Then Hill, suddenly a starter by default, got to his locker after a long shower and discovered his first NBA paycheck.

Peeking inside the envelope, he let out a low whistle.

“We get one of these every two weeks, Roger?” he asked teammate Roger Mason Jr.

“Yes, George,” Mason said, “and you earned that check tonight.”

Payday rarely has felt better for the Spurs (3-5), who finished the game with 12 unanswered points. The Rockets (5-4) didn’t score in the final 4:43.

Without a basket through the first 4:40 of the fourth quarter, they had trailed the Rockets by 14 with 7:37 remaining. But defensive effort reminiscent of their championship runs kept them from falling farther behind. Then, timely 3-point shooting got them to a crunch time situation in which they out-executed the Rockets at both ends of the floor.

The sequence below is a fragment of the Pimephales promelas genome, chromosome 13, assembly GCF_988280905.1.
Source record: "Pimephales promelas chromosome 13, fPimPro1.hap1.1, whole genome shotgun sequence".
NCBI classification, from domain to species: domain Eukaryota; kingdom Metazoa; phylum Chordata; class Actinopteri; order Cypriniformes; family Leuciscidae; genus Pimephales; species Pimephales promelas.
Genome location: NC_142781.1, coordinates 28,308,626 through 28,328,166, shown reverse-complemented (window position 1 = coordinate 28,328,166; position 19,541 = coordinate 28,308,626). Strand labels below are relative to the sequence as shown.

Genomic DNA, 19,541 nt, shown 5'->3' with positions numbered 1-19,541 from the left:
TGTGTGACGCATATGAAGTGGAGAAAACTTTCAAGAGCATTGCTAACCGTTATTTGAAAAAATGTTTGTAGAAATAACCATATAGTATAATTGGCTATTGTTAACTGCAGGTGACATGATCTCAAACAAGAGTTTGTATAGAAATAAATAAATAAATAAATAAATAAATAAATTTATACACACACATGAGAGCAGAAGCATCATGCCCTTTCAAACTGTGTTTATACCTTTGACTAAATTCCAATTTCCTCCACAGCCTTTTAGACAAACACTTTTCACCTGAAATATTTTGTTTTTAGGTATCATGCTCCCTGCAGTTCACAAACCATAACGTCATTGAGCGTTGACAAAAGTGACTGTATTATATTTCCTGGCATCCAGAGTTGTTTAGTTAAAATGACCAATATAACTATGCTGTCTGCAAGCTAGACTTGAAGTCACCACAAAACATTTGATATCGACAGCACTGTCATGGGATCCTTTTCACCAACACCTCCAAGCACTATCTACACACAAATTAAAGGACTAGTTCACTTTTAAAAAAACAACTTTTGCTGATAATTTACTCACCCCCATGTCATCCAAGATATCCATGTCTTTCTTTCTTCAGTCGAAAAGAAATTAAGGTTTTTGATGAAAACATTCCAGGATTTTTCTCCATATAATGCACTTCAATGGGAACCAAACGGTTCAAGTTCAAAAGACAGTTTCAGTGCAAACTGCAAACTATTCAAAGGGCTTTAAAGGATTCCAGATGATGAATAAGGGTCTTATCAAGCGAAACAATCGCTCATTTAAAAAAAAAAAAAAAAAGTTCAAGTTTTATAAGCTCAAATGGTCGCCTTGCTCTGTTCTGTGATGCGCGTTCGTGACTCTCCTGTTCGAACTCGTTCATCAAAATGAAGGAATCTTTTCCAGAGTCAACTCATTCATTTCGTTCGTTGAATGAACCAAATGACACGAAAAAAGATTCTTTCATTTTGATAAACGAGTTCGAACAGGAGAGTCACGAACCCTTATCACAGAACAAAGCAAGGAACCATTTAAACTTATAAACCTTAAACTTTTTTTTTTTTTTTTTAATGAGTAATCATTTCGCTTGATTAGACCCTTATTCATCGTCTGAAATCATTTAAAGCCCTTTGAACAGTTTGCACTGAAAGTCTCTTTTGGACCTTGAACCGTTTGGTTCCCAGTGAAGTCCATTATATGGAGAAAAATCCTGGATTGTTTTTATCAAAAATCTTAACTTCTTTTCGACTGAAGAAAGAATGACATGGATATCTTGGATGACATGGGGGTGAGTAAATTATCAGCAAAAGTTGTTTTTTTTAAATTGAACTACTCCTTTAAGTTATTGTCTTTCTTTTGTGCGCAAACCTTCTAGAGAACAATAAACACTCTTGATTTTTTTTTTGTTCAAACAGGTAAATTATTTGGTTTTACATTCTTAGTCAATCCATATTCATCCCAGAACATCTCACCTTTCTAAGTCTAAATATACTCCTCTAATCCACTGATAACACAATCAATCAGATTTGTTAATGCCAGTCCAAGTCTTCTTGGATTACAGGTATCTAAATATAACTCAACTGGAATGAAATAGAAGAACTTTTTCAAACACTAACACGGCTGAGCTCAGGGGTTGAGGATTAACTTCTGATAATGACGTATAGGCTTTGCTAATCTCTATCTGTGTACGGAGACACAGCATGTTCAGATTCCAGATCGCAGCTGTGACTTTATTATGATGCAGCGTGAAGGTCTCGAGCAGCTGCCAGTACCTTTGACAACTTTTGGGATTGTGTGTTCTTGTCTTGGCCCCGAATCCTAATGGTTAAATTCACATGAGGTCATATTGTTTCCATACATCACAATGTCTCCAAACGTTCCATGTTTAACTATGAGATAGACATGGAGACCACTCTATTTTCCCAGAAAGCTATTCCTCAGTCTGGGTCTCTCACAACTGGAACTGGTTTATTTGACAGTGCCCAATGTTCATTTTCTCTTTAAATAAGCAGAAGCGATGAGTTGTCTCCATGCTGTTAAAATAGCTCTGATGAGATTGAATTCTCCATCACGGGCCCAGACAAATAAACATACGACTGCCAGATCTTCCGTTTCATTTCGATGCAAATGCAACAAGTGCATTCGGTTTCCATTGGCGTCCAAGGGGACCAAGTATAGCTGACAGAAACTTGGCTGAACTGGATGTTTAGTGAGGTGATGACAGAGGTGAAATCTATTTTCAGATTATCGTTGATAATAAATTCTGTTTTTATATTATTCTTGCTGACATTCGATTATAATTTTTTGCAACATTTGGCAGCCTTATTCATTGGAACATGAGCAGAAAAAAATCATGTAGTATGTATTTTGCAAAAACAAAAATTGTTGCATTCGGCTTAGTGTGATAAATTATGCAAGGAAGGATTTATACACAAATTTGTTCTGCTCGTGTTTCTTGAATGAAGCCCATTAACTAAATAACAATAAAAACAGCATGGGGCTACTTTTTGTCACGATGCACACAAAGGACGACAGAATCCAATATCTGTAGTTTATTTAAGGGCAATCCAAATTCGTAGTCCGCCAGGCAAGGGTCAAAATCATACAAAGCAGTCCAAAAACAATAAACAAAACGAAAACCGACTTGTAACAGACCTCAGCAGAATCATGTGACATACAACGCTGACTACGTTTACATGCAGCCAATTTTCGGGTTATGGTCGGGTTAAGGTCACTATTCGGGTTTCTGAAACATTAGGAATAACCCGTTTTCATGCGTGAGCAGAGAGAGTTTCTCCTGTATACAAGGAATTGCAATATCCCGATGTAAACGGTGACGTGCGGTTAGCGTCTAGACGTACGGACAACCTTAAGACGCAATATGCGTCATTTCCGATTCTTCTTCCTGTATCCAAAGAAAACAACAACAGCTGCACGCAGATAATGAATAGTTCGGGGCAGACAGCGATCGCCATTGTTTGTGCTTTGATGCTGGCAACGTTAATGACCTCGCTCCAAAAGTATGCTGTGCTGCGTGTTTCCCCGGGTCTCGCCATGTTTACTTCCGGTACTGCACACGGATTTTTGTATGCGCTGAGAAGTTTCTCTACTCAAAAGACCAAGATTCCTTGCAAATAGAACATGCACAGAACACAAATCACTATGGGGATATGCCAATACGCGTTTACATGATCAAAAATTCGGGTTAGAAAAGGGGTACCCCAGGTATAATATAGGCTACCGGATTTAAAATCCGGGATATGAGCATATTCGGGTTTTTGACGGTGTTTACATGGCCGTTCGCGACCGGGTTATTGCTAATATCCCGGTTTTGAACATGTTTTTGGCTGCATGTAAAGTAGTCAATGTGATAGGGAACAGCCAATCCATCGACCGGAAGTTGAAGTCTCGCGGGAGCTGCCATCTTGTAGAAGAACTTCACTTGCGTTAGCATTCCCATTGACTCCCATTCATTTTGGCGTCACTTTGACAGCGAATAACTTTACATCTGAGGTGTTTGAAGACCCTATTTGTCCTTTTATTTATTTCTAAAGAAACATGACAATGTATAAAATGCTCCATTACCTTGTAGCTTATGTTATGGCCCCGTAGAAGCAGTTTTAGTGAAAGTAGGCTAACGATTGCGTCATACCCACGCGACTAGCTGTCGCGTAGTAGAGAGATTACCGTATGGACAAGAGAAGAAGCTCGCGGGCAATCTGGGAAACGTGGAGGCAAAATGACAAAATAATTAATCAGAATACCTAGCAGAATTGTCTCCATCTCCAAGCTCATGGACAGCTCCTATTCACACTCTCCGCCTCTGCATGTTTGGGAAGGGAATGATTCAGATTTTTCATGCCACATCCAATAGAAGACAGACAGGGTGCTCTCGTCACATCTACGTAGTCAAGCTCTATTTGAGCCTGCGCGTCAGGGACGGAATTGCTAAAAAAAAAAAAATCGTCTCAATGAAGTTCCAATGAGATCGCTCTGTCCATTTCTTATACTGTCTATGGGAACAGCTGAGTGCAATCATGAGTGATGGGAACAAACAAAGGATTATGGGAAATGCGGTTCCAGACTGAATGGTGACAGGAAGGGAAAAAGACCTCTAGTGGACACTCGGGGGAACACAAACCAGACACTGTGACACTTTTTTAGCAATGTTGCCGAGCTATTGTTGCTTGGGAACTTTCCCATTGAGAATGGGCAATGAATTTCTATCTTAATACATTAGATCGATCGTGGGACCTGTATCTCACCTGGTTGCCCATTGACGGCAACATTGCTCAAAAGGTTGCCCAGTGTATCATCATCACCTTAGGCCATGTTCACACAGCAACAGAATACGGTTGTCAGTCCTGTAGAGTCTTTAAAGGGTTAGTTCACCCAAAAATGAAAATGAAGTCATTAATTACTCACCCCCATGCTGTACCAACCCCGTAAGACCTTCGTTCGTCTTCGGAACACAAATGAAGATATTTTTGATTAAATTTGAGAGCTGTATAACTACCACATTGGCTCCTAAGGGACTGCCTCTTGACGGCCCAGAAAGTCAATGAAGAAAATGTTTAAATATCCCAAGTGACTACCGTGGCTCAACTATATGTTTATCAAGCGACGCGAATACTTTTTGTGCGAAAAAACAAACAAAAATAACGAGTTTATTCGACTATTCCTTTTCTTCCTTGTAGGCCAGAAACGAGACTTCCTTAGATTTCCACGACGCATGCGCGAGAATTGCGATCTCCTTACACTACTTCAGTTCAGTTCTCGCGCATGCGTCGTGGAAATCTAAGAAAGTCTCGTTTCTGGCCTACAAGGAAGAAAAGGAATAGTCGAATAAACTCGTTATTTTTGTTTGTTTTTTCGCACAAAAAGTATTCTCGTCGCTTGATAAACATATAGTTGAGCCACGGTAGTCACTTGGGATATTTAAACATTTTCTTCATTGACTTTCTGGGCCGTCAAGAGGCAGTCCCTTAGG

Tim Duncan’s driving hook shot with 59.7 seconds remaining gave the Spurs their first lead of the second half, 76-75, and they followed with three defensive stops to ice the game.

Houston’s Ron Artest launched a 3-point attempt just before the final buzzer, and when it skidded off the back rim, the Spurs raced off the court in celebration mode endorsed by their head coach.

“I was really impressed with the 48-minute effort the guys made,” Spurs coach Gregg Popovich said, “especially being down 14 and not really caring who’s playing the game, and trying to give their best. So they deserve to enjoy themselves tonight.”

The Spurs came into the game averaging only 94.3 points per game, and Popovich had no  idea where he might find additional offense.